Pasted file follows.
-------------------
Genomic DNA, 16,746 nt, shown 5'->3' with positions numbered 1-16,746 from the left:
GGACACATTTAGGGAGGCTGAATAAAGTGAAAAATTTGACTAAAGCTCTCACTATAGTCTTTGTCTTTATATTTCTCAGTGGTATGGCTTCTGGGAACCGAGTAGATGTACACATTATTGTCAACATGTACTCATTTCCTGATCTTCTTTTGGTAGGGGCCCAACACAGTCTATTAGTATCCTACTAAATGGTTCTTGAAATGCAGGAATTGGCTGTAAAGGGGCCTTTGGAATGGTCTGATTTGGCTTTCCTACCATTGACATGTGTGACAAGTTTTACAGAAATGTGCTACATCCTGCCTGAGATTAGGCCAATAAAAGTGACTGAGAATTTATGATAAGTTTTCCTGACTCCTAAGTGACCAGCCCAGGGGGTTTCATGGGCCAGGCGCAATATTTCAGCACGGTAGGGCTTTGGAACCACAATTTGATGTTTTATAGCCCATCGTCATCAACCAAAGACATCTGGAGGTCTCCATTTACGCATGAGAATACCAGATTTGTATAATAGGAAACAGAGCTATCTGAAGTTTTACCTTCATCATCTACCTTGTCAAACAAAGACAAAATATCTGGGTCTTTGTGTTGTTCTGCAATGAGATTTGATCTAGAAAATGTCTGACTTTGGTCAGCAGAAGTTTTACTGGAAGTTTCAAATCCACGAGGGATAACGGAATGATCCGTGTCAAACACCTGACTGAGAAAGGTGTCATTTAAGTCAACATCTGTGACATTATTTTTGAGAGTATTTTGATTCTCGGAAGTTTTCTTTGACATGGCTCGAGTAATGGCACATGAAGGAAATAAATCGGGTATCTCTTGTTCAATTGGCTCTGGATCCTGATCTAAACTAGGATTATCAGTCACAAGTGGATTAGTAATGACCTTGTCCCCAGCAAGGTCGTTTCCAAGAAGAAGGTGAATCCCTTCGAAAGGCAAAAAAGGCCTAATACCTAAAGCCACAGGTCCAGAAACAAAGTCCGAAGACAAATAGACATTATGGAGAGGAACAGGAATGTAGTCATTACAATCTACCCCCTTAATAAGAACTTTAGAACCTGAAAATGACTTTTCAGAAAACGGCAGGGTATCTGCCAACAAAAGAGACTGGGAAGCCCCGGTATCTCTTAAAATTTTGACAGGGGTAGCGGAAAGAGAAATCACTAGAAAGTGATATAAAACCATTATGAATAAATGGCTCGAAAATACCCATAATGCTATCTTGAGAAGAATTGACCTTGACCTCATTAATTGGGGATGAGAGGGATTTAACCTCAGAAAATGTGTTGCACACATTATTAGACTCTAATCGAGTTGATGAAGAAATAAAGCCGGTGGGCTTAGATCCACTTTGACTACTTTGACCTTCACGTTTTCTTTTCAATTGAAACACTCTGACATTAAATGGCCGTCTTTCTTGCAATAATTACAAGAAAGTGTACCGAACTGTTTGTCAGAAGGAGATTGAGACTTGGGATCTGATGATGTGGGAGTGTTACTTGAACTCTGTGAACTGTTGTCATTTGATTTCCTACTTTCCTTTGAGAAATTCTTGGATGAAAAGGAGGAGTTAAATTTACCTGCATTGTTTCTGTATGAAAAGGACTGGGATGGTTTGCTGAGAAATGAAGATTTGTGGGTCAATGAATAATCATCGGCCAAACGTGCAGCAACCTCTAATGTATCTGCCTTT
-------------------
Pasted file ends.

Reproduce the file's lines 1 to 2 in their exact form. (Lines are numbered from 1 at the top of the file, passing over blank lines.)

Genomic DNA, 16,746 nt, shown 5'->3' with positions numbered 1-16,746 from the left:
GGACACATTTAGGGAGGCTGAATAAAGTGAAAAATTTGACTAAAGCTCTCACTATAGTCTTTGTCTTTATATTTCTCAGTGGTATGGCTTCTGGGAACCGAGTAGATGTACACATTATTGTCAACATGTACTCATTTCCTGATCTTCTTTTGGTAGGGGCCCAACACAGTCTATTAGTATCCTACTAAATGGTTCTTGAAATGCAGGAATTGGCTGTAAAGGGGCCTTTGGAATGGTCTGATTTGGCTTTCCTACCATTGACATGTGTGACAAGTTTTACAGAAATGTGCTACATCCTGCCTGAGATTAGGCCAATAAAAGTGACTGAGAATTTATGATAAGTTTTCCTGACTCCTAAGTGACCAGCCCAGGGGGTTTCATGGGCCAGGCGCAATATTTCAGCACGGTAGGGCTTTGGAACCACAATTTGATGTTTTATAGCCCATCGTCATCAACCAAAGACATCTGGAGGTCTCCATTTACGCATGAGAATACCAGATTTGTATAATAGGAAACAGAGCTATCTGAAGTTTTACCTTCATCATCTACCTTGTCAAACAAAGACAAAATATCTGGGTCTTTGTGTTGTTCTGCAATGAGATTTGATCTAGAAAATGTCTGACTTTGGTCAGCAGAAGTTTTACTGGAAGTTTCAAATCCACGAGGGATAACGGAATGATCCGTGTCAAACACCTGACTGAGAAAGGTGTCATTTAAGTCAACATCTGTGACATTATTTTTGAGAGTATTTTGATTCTCGGAAGTTTTCTTTGACATGGCTCGAGTAATGGCACATGAAGGAAATAAATCGGGTATCTCTTGTTCAATTGGCTCTGGATCCTGATCTAAACTAGGATTATCAGTCACAAGTGGATTAGTAATGACCTTGTCCCCAGCAAGGTCGTTTCCAAGAAGAAGGTGAATCCCTTCGAAAGGCAAAAAAGGCCTAATACCTAAAGCCACAGGTCCAGAAACAAAGTCCGAAGACAAATAGACATTATGGAGAGGAACAGGAATGTAGTCATTACAATCTACCCCCTTAATAAGAACTTTAGAACCTGAAAATGACTTTTCAGAAAACGGCAGGGTATCTGCCAACAAAAGAGACTGGGAAGCCCCGGTATCTCTTAAAATTTTGACAGGGGTAGCGGAAAGAGAAATCACTAGAAAGTGATATAAAACCATTATGAATAAATGGCTCGAAAATACCCATAATGCTATCTTGAGAAGAATTGACCTTGACCTCATTAATTGGGGATGAGAGGGATTTAACCTCAGAAAATGTGTTGCACACATTATTAGACTCTAATCGAGTTGATGAAGAAATAAAGCCGGTGGGCTTAGATCCACTTTGACTACTTTGACCTTCACGTTTTCTTTTCAATTGAAACACTCTGACATTAAATGGCCGTCTTTCTTGCAATAATTACAAGAAAGTGTACCGAACTGTTTGTCAGAAGGAGATTGAGACTTGGGATCTGATGATGTGGGAGTGTTACTTGAACTCTGTGAACTGTTGTCATTTGATTTCCTACTTTCCTTTGAGAAATTCTTGGATGAAAAGGAGGAGTTAAATTTACCTGCATTGTTTCTGTATGAAAAGGACTGGGATGGTTTGCTGAGAAATGAAGATTTGTGGGTCAATGAATAATCATCGGCCAAACGTGCAGCAACCTCTAATGTATCTGCCTTT